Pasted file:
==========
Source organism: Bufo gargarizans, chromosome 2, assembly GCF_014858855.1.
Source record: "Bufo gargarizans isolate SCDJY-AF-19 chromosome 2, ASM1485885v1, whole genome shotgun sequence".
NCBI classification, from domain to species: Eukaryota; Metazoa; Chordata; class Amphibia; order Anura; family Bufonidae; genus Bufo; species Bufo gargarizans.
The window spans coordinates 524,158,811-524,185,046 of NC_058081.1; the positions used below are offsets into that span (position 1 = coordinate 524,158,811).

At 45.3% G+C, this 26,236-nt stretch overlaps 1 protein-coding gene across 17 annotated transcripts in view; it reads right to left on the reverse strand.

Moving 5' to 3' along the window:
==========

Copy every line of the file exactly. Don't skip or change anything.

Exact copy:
Source organism: Bufo gargarizans, chromosome 2, assembly GCF_014858855.1.
Source record: "Bufo gargarizans isolate SCDJY-AF-19 chromosome 2, ASM1485885v1, whole genome shotgun sequence".
NCBI classification, from domain to species: Eukaryota; Metazoa; Chordata; class Amphibia; order Anura; family Bufonidae; genus Bufo; species Bufo gargarizans.
The window spans coordinates 524,158,811-524,185,046 of NC_058081.1; the positions used below are offsets into that span (position 1 = coordinate 524,158,811).

At 45.3% G+C, this 26,236-nt stretch overlaps 1 protein-coding gene across 17 annotated transcripts in view; it reads right to left on the reverse strand.

Moving 5' to 3' along the window: